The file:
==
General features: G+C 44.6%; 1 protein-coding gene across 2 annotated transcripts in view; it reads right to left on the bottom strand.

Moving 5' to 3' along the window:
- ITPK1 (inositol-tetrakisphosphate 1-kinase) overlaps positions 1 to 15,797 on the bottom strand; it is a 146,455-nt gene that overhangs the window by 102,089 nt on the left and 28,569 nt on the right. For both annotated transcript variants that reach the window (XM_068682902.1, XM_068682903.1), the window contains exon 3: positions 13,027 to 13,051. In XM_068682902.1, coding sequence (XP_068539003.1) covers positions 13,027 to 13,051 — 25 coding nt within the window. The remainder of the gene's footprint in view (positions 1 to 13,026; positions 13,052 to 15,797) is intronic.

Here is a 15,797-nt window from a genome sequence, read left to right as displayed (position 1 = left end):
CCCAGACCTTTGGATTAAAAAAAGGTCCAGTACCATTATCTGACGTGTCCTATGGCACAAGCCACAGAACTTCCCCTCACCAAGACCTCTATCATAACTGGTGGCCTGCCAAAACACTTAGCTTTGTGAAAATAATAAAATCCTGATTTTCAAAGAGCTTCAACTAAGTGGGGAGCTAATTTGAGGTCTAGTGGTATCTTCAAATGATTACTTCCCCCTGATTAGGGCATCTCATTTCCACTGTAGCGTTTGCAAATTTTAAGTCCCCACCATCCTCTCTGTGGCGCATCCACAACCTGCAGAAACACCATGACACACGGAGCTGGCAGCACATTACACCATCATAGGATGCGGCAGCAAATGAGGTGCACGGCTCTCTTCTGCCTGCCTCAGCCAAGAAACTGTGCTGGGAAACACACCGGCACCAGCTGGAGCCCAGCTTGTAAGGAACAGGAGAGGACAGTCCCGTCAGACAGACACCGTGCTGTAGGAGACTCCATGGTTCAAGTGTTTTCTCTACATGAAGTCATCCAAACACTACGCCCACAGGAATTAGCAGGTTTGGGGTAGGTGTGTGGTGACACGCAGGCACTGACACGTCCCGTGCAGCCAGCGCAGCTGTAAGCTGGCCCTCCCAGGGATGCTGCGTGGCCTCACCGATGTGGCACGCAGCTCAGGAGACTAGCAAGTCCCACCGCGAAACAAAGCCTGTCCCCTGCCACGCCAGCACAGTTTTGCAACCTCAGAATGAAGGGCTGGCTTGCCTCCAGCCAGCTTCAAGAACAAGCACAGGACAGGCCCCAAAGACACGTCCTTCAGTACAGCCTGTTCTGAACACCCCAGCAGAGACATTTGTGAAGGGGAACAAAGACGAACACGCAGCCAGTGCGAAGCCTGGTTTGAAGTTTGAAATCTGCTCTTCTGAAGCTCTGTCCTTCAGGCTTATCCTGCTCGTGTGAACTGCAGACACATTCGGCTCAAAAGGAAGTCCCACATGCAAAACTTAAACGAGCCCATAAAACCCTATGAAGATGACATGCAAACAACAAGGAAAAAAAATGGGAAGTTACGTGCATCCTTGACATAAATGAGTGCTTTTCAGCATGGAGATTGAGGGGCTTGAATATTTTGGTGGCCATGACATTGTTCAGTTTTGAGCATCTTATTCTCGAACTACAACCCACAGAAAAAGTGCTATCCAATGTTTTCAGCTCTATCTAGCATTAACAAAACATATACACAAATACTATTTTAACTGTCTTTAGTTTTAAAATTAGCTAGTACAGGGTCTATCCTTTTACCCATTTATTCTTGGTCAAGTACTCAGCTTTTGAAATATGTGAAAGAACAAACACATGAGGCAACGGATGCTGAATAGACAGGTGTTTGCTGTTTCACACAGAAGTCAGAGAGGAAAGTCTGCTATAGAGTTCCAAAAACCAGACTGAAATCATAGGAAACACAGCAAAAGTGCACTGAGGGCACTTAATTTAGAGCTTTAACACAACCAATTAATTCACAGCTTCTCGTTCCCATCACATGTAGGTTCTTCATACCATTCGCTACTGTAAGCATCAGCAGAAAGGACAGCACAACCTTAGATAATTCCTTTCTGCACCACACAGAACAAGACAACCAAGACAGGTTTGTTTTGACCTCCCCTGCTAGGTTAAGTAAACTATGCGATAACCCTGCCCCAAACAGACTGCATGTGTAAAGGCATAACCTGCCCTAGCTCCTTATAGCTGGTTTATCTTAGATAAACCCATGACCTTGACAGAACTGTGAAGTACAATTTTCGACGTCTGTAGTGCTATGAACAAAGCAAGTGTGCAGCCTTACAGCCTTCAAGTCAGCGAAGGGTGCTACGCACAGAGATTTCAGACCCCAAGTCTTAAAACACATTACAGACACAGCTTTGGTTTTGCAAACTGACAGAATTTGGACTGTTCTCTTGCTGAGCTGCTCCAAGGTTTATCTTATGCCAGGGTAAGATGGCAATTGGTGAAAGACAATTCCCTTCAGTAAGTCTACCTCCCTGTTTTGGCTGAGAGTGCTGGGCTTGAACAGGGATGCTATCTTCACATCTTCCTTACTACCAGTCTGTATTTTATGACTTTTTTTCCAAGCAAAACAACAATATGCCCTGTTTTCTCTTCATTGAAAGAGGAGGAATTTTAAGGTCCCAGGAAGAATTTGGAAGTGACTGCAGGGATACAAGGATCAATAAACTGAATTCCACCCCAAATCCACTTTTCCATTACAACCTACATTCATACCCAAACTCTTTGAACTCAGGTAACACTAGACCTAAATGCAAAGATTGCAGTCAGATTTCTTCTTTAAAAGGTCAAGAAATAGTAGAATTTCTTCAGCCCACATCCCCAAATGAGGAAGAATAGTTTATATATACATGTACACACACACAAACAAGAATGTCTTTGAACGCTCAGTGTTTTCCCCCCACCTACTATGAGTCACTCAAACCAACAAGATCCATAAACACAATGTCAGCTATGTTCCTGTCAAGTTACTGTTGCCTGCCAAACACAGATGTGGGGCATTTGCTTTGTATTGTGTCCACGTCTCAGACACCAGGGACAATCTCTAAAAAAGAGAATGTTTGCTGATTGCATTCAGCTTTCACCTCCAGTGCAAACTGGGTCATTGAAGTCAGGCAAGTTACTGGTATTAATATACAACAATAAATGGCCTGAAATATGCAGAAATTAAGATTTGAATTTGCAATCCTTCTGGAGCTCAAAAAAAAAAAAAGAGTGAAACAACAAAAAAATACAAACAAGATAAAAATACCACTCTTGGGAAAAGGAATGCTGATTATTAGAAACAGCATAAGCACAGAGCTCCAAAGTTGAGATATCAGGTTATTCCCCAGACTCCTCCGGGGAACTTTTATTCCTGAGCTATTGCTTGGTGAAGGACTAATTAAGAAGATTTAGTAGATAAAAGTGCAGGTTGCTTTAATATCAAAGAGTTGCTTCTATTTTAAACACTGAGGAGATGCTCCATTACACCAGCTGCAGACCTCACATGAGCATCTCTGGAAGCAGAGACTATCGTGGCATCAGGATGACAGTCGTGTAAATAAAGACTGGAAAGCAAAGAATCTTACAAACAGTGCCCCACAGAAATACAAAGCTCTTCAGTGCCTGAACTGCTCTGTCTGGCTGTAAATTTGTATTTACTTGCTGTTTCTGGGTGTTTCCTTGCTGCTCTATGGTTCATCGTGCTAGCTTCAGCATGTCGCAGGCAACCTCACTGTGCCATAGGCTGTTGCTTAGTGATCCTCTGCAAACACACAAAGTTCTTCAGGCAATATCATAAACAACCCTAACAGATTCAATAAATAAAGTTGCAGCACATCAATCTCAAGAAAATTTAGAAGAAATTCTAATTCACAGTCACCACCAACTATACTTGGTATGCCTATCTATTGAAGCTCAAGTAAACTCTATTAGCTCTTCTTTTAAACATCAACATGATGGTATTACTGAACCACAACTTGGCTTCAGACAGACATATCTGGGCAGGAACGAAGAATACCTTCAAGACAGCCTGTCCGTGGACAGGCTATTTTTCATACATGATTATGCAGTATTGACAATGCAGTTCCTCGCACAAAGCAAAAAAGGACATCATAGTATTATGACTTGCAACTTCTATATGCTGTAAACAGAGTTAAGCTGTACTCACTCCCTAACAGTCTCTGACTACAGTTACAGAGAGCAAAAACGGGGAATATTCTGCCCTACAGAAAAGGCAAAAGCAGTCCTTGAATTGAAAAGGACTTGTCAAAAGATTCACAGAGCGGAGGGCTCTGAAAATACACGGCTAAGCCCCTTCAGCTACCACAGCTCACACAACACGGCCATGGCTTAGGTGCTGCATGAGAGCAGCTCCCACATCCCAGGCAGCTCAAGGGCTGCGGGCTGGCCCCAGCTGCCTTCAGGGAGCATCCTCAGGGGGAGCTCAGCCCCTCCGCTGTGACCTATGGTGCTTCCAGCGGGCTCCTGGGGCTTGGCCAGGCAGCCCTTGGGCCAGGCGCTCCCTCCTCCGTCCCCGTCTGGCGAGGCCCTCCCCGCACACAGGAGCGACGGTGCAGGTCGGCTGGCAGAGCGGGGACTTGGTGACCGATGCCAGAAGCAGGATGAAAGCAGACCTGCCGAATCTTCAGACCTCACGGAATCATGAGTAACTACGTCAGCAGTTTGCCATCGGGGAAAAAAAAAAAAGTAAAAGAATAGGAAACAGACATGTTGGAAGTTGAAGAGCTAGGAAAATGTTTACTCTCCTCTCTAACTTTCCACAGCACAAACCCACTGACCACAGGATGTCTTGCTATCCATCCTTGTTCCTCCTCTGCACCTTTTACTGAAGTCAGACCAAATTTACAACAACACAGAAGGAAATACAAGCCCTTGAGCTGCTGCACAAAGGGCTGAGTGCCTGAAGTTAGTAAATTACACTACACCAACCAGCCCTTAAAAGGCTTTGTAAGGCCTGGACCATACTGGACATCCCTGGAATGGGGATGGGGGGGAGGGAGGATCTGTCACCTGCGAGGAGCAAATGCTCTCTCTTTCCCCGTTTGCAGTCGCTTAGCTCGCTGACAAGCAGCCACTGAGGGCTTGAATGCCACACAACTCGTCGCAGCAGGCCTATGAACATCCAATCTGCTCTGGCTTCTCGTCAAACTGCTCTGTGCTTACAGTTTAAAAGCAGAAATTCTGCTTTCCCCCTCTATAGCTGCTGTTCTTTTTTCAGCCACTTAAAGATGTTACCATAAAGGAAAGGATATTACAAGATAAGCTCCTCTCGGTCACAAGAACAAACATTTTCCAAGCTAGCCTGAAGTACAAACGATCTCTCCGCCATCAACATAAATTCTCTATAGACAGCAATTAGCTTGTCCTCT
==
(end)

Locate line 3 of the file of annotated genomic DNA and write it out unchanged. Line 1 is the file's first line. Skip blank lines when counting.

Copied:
- ITPK1 (inositol-tetrakisphosphate 1-kinase) overlaps positions 1 to 15,797 on the bottom strand; it is a 146,455-nt gene that overhangs the window by 102,089 nt on the left and 28,569 nt on the right. For both annotated transcript variants that reach the window (XM_068682902.1, XM_068682903.1), the window contains exon 3: positions 13,027 to 13,051. In XM_068682902.1, coding sequence (XP_068539003.1) covers positions 13,027 to 13,051 — 25 coding nt within the window. The remainder of the gene's footprint in view (positions 1 to 13,026; positions 13,052 to 15,797) is intronic.